Our in vitro studies indicated that the long-pulsed Nd:YAG 1064-nm laser can effectively inhibit the growth of T. rubrum.[17] In our previous study, 154 affected nails of 33 patients were randomly divided into two groups, and all cases were treated with long-pulsed Nd:YAG 1064-nm laser. Group 1 consisted of 15 patients (78 affected nails) who underwent therapy once weekly for 8 consecutive weeks. Group 2 consisted of 18 patients (76 affected nails) who underwent therapy once weekly for 4 consecutive weeks and follow-up for 24 weeks. Our results indicate that long-pulsed Nd:YAG 1064-nm laser treatment of onychomycosis is safe and effective as evidenced by the lack of a statistically significant difference between the two groups.[10]

Itraconazole is a broad-spectrum antifungal agent which belongs to the triazole group. Inhibiting the activity of the sterol 14α-demethylase on which the fungal cytochrome P450 relies can interfere with the synthesis of ergosterol, an important component of fungal cell membranes, as well as inhibit fungal growth and promote fungal death.[19] The basic principle of laser treatment is using the selective photothermolysis between the laser and the biological tissue. Recent studies have suggested that the laser band of the Nd:YAG 1064-nm laser is located in the near-infrared band. It can transmit to 3–5 mm under the epidermis and is mainly absorbed by the skin melanin and hemoglobin. When the laser reaches the skin, it is selectively absorbed by the melanin in the fungal cell wall, thus creating the antifungal effect. After being selectively absorbed by the target color base, the laser energy may be converted to vibrational and rotational energy consisting of biological molecules, resulting in enhancement of the thermal motion of the biological molecules and a temperature increase in the irradiated local tissue. The average temperature of the nail plates may increase to 43–51°C, which is enough to cause cell degeneration, subject cellular proteins to oxidative stress, induce cell apoptosis, and effectively kill 80–90% of microorganisms.[4] Since laser therapy and medication have different mechanisms of action, we speculate that combination therapy may be more effective and benefit more patients.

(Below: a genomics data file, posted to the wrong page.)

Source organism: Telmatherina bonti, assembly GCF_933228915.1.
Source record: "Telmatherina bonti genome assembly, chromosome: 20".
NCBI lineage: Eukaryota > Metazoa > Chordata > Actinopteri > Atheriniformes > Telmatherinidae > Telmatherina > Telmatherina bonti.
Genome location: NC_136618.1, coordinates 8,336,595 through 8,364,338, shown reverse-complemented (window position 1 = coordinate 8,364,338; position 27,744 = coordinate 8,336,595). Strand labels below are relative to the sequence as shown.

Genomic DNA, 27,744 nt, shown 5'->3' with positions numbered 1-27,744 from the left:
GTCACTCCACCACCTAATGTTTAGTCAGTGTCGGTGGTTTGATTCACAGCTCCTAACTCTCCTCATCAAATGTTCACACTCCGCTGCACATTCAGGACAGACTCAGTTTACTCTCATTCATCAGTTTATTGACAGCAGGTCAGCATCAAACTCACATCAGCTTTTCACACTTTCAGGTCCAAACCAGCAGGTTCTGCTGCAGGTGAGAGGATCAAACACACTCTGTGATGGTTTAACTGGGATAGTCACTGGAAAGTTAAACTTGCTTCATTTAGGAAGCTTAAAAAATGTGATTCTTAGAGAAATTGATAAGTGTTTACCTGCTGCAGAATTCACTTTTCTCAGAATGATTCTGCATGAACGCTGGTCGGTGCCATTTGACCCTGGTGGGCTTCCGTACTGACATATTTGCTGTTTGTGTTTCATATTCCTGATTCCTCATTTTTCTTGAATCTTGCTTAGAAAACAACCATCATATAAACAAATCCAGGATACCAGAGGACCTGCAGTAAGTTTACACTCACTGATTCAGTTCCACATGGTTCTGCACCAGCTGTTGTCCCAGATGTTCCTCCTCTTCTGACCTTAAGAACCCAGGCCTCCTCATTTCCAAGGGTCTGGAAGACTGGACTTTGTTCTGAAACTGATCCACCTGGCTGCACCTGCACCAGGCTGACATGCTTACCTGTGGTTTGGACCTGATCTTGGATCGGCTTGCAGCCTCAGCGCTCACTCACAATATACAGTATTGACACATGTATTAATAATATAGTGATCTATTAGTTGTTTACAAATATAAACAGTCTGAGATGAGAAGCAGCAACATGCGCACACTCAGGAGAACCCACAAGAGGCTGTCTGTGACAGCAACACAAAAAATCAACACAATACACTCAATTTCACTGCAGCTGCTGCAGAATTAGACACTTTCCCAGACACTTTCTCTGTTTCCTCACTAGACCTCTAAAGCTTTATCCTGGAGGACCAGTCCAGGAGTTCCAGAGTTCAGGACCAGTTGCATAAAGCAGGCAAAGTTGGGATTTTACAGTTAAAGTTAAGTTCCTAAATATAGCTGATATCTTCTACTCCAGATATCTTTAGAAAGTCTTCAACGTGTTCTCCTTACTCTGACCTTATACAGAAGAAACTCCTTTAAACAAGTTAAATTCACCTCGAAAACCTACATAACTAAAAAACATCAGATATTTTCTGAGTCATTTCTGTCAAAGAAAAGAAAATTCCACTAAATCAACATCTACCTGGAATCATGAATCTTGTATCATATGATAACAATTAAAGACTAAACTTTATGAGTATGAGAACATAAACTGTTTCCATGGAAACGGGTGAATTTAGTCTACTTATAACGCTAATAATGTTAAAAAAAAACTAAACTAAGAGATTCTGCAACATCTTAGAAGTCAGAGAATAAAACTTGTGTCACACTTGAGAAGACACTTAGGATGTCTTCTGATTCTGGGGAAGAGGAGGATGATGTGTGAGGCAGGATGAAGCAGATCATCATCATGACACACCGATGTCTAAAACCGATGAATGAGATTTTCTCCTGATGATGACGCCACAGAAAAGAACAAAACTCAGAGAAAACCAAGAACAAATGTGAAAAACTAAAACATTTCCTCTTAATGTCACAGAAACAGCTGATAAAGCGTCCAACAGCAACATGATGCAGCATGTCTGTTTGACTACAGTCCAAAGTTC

A self-controlled strategy was followed in this study. The patients received oral systemic treatment, and at the same time, laser therapy was conducted in the affected nails of a unilateral limb. Affected nails with the same SCIO scores were selected to compare the efficacy differences between the combination treatment and control groups. The patients were divided into the mild or moderate group (Group A) and severe group (Group B) according to disease severity. In the mild or moderate group, at the 8th, 16th, and 24th weeks, the effectiveness of the combination treatment group was higher than that of the control group; however, the difference between these two groups was not significant (P > 0.05). Therefore, combination therapy or medication only can be used in patients with mild or moderate disease. However, in the severe group, at the 8th, 16th, and 24th weeks, the efficacy of the combination treatment was 30–40% higher than that of the medication-only treatment, and the difference between the two groups was statistically significant (P < 0.05). In the severe group, the efficacy of the combination therapy was much greater than that of the medication alone. Thus, we believe that the combination treatment is more effective and that the laser treatment helps improve the efficacy of the medication therapy. We recommend that patients with severe onychomycosis can be treated with oral medication as well as laser therapy to improve efficacy and reduce the treatment duration.